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Health ᒥᔪᐱᒫᑎᓰᐧᐃᓐ

Innovative land-based treatment program ready to launch for Moose Cree

BY Julie McIntosh Jan 17, 2020

Moose Cree Health Services is opening its first land-based withdrawal management facility for post-treatment support this January. The program, dubbed Bim Bij Joo Wuk (meaning “going together”) Healing Facility, aims to ease participants back into the community by spending their time deep in nature.

“The land to us has always been a nurturer, a healer, a provider, a caretaker,” said program coordinator Victor Linklater. “We’re coming back to that again.”

Located in a secluded region in northern Ontario, the facility is only accessible by a 14-kilometre journey by boat or snowmobile. Near the mouth of the North French River, six cabins are provided for sleeping and socializing, with one main lodge for large gatherings. Four are on the main site and two dedicated for youth programming activities are located closer to James Bay. 

The program is inspired by the Gwekwaadziwin program on Manitoulin Island, Ontario. It is an innovative land-based residential program to help participants in aftercare, stabilization, treatment and transition back into their community. “It’s a wonderful program,” remarked Linklater. “I was inspired and wanted to carry that torch up here.”

The support is entirely based upon the needs of the individual. Participants are invited to voluntarily attend the program once they finish their time at their treatment centre. The healing process is a “fleshing out” of how participants want to proceed, whether they want help with their career, family, or simply to spend more time in the care system.

“The land to us has always been a nurturer, a healer, a provider, a caretaker…We’re coming back to that again.”

Victor Linklater, Program Coordinator

Participants are welcome to take as much time as they need to further work on themselves, manage their thoughts, or make plans for the future. 

The abuse of drugs and alcohol in Indigenous communities is part of a larger systemic problem that seeps through generational trauma, and is commonly sourced all the way back to residential school. “Drug use is the symptom of the problem,” said Linklater.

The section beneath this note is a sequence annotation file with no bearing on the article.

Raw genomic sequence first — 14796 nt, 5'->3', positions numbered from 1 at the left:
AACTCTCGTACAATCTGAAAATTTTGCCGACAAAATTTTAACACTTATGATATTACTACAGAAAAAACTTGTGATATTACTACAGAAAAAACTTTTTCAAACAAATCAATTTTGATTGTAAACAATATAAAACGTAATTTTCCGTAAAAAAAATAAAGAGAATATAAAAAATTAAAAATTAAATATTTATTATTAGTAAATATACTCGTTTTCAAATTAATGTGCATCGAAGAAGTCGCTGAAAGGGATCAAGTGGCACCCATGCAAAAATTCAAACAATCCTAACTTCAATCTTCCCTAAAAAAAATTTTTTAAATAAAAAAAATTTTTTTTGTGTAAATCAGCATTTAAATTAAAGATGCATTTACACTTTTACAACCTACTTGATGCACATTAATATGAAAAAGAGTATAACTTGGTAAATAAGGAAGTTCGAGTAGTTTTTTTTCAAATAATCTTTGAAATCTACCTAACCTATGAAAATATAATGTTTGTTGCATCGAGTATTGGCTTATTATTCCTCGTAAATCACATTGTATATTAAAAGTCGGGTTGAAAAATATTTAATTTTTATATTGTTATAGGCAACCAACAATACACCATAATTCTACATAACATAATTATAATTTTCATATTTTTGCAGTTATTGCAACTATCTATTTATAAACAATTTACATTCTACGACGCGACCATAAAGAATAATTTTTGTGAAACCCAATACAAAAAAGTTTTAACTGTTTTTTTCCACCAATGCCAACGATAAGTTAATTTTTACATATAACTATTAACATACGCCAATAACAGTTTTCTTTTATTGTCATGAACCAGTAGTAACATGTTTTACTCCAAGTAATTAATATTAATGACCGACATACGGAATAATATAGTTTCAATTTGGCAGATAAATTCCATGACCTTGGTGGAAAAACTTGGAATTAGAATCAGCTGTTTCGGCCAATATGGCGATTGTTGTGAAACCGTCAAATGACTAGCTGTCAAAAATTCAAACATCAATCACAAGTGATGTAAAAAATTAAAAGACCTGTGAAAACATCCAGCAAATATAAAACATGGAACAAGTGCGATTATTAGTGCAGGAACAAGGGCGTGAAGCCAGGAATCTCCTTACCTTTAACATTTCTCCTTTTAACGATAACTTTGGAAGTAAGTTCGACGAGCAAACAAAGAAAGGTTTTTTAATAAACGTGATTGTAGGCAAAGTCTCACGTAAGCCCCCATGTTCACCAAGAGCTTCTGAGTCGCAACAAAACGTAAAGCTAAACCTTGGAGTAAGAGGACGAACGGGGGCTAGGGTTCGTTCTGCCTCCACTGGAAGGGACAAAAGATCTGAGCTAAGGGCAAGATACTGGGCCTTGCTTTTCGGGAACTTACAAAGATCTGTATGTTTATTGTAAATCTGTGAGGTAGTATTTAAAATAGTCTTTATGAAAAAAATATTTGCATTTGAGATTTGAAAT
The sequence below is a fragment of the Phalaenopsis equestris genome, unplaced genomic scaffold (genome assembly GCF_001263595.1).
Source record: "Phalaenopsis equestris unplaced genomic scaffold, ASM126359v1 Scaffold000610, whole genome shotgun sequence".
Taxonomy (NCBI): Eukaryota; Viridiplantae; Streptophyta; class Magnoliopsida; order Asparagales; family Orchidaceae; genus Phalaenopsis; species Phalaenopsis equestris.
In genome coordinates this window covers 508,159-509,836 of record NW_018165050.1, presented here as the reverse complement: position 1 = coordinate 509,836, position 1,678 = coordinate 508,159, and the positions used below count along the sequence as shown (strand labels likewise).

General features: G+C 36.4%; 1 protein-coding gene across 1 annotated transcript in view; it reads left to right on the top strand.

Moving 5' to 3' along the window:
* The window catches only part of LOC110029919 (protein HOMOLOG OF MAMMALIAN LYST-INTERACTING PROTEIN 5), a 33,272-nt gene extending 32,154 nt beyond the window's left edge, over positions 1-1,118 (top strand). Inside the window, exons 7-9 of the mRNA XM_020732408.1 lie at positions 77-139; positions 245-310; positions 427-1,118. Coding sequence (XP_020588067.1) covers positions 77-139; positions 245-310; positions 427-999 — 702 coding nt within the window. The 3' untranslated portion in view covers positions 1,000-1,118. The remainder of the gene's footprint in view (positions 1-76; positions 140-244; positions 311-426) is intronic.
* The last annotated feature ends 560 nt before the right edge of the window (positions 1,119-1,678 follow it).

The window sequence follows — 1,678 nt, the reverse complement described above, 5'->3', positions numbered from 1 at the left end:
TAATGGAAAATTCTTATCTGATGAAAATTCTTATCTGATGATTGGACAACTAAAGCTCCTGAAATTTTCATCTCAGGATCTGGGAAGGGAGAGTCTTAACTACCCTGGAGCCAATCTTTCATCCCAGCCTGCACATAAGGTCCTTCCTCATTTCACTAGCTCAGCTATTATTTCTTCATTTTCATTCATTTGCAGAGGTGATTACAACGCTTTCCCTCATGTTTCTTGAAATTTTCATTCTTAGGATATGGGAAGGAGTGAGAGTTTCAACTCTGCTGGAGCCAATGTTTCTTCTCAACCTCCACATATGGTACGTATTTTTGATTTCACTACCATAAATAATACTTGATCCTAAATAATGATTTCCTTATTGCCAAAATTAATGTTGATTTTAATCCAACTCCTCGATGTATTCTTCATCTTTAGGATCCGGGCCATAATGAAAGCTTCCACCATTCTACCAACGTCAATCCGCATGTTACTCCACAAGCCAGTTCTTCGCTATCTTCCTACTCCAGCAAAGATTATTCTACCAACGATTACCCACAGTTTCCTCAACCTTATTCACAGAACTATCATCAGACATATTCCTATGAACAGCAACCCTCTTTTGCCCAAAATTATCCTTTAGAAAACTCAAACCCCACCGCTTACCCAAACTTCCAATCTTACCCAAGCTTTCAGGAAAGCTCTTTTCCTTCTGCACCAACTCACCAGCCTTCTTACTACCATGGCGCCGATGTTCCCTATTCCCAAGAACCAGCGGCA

Linklater joined the development team for the program in February 2019. Prior to that, the Moose Cree First Nation had been in long talks about committing to land-based support for post-rehabilitation and reintegration.

“It’s been growing over the last 15 years,” noted Linklater, when asked about the use of illegal substances.

It was the increase in drugs and opioid abuse across the region that prompted the band office to act. They secured funding for the Bim Bij Joo Wuk program between 2018 and 2019 through Moose Cree Health Services and the Local Health Integration Networks. 

There are few aftercare facilities of this type. Typically, a person would finish their six-month treatment program and return to the same environment that contributed to their addictions, noted Linklater. “Often, it would trigger them right back into their old ways.”

Currently, there is no similar post-rehabilitation treatment program in Eeyou Istchee. However, program coordinators hope that their news will spark interest and spread beyond their community.

The Bim Bij Joo Wuk program is open to both Cree and non-Cree people, noted Linklater. “It’s nondenominational and is open to everyone who wants to use the land and make it a healing place.”

While more facilities are planned for 2020, all that’s left to do before opening is to hire a few more program organizers.

For more information, call the Moose Cree First Nation band office or visit moosecree.com.

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Julie is a Metis journalist who's Cree ancestry stems from the Fisher River Cree Nation in Manitoba. Her coverage of local, political, indigenous and environmental news has been printed in publications across the country. She is currently based in Montreal.